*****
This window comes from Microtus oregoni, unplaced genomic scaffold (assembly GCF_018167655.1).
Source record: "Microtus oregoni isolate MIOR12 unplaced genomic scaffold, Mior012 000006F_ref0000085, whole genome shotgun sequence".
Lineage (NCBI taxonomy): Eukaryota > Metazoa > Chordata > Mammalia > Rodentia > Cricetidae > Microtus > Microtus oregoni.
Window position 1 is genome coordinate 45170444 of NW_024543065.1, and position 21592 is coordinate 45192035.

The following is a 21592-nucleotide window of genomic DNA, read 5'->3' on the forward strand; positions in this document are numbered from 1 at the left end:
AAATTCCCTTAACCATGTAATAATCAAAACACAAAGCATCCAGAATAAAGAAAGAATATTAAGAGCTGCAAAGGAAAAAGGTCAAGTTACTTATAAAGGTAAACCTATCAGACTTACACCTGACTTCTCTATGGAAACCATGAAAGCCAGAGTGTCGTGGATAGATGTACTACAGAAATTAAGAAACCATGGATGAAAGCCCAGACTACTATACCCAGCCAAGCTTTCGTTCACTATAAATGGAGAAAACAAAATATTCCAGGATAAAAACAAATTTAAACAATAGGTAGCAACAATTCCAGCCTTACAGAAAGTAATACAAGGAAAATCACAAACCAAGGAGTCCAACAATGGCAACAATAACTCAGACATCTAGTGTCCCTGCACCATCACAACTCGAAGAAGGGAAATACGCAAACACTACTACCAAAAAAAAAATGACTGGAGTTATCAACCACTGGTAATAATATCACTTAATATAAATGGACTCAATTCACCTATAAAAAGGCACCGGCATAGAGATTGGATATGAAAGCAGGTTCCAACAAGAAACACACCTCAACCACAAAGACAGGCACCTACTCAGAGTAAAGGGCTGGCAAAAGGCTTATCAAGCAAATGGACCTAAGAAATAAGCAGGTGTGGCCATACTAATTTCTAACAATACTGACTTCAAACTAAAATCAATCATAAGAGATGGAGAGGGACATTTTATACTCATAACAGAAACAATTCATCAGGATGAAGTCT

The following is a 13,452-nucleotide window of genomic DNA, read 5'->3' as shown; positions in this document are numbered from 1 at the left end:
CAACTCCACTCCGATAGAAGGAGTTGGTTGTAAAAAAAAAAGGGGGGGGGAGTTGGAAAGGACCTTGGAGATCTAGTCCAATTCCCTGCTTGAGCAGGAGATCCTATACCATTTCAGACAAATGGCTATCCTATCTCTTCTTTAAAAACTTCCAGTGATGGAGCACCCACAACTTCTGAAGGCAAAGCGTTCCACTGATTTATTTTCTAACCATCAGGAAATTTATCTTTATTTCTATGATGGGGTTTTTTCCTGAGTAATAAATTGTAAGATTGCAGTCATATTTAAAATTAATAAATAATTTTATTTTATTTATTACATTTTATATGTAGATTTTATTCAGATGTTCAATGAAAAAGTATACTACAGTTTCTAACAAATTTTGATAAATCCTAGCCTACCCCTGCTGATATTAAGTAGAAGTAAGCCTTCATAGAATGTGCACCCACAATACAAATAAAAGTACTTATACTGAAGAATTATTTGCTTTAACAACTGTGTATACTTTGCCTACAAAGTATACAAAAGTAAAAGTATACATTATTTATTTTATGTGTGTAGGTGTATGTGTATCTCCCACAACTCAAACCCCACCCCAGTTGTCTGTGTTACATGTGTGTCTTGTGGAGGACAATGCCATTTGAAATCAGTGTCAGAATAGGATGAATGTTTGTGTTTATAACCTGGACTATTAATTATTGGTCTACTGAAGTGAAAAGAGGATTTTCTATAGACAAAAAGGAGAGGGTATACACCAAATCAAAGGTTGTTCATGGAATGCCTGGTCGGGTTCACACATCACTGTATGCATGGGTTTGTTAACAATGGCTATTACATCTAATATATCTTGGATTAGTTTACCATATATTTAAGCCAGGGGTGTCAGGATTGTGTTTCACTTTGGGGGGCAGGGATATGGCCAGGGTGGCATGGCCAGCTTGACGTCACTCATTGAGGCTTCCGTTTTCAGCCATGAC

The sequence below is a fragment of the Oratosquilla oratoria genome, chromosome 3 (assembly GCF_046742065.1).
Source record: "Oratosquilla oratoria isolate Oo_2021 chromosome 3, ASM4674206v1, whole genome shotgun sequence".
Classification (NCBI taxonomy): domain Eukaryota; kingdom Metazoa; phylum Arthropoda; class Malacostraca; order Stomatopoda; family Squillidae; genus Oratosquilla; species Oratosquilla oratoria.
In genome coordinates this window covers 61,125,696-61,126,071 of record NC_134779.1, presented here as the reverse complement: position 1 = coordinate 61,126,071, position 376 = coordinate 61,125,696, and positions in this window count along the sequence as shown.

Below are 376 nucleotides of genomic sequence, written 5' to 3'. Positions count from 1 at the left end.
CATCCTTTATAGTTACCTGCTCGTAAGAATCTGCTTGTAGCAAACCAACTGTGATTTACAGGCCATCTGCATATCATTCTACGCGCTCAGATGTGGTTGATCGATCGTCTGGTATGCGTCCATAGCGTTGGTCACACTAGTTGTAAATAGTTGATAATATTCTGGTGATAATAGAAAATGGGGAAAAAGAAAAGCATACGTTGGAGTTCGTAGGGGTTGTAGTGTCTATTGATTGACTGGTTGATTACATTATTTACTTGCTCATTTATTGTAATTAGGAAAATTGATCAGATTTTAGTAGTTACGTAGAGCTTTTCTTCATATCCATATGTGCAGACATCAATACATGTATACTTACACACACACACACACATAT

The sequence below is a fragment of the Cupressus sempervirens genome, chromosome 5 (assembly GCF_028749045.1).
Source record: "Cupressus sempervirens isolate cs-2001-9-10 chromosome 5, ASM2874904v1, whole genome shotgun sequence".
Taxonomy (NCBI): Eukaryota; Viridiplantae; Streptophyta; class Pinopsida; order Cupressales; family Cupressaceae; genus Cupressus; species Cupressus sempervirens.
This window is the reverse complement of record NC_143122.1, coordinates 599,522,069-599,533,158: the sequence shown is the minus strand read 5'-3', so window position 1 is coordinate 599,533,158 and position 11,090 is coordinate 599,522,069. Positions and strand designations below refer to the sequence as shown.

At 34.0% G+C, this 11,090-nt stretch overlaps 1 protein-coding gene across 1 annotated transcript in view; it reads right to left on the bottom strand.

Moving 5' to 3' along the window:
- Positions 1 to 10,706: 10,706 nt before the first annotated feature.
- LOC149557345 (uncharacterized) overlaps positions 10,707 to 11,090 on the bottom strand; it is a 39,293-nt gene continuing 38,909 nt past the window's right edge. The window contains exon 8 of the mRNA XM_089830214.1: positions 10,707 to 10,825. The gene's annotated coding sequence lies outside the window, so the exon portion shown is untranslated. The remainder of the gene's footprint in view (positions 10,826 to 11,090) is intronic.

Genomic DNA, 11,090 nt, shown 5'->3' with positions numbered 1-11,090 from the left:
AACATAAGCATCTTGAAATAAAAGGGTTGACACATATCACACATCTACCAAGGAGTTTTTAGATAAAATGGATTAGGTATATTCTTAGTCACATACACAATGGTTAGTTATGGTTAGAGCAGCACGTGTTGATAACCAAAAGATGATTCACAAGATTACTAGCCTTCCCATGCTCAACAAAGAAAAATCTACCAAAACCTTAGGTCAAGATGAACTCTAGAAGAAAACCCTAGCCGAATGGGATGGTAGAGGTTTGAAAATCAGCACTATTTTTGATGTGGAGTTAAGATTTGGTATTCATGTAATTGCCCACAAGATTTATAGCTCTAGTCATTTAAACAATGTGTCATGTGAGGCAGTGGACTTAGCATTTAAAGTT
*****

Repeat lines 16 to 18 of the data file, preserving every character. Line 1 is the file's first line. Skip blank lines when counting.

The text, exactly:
Source record: "Cupressus sempervirens isolate cs-2001-9-10 chromosome 5, ASM2874904v1, whole genome shotgun sequence".
Taxonomy (NCBI): Eukaryota; Viridiplantae; Streptophyta; class Pinopsida; order Cupressales; family Cupressaceae; genus Cupressus; species Cupressus sempervirens.
This window is the reverse complement of record NC_143122.1, coordinates 599,522,069-599,533,158: the sequence shown is the minus strand read 5'-3', so window position 1 is coordinate 599,533,158 and position 11,090 is coordinate 599,522,069. Positions and strand designations below refer to the sequence as shown.